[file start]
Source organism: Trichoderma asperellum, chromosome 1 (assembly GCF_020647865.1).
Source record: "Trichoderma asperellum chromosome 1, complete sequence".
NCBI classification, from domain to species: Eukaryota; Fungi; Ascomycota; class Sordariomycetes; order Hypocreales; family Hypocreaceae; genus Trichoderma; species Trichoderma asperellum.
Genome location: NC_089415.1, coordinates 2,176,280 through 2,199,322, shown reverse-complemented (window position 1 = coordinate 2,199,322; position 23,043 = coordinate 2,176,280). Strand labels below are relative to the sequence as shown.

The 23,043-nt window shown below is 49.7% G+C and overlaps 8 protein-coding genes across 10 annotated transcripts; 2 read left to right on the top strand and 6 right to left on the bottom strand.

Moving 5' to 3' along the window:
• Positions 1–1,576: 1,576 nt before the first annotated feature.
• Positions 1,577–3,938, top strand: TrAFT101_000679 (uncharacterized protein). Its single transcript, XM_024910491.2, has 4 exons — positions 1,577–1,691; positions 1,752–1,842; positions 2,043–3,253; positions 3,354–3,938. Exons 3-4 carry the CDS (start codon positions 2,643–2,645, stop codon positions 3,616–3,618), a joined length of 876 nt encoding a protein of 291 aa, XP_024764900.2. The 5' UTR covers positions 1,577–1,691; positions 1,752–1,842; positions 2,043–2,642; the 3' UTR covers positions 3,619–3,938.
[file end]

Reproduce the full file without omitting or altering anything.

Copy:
Source organism: Trichoderma asperellum, chromosome 1 (assembly GCF_020647865.1).
Source record: "Trichoderma asperellum chromosome 1, complete sequence".
NCBI classification, from domain to species: Eukaryota; Fungi; Ascomycota; class Sordariomycetes; order Hypocreales; family Hypocreaceae; genus Trichoderma; species Trichoderma asperellum.
Genome location: NC_089415.1, coordinates 2,176,280 through 2,199,322, shown reverse-complemented (window position 1 = coordinate 2,199,322; position 23,043 = coordinate 2,176,280). Strand labels below are relative to the sequence as shown.

The 23,043-nt window shown below is 49.7% G+C and overlaps 8 protein-coding genes across 10 annotated transcripts; 2 read left to right on the top strand and 6 right to left on the bottom strand.

Moving 5' to 3' along the window:
• Positions 1–1,576: 1,576 nt before the first annotated feature.
• Positions 1,577–3,938, top strand: TrAFT101_000679 (uncharacterized protein). Its single transcript, XM_024910491.2, has 4 exons — positions 1,577–1,691; positions 1,752–1,842; positions 2,043–3,253; positions 3,354–3,938. Exons 3-4 carry the CDS (start codon positions 2,643–2,645, stop codon positions 3,616–3,618), a joined length of 876 nt encoding a protein of 291 aa, XP_024764900.2. The 5' UTR covers positions 1,577–1,691; positions 1,752–1,842; positions 2,043–2,642; the 3' UTR covers positions 3,619–3,938.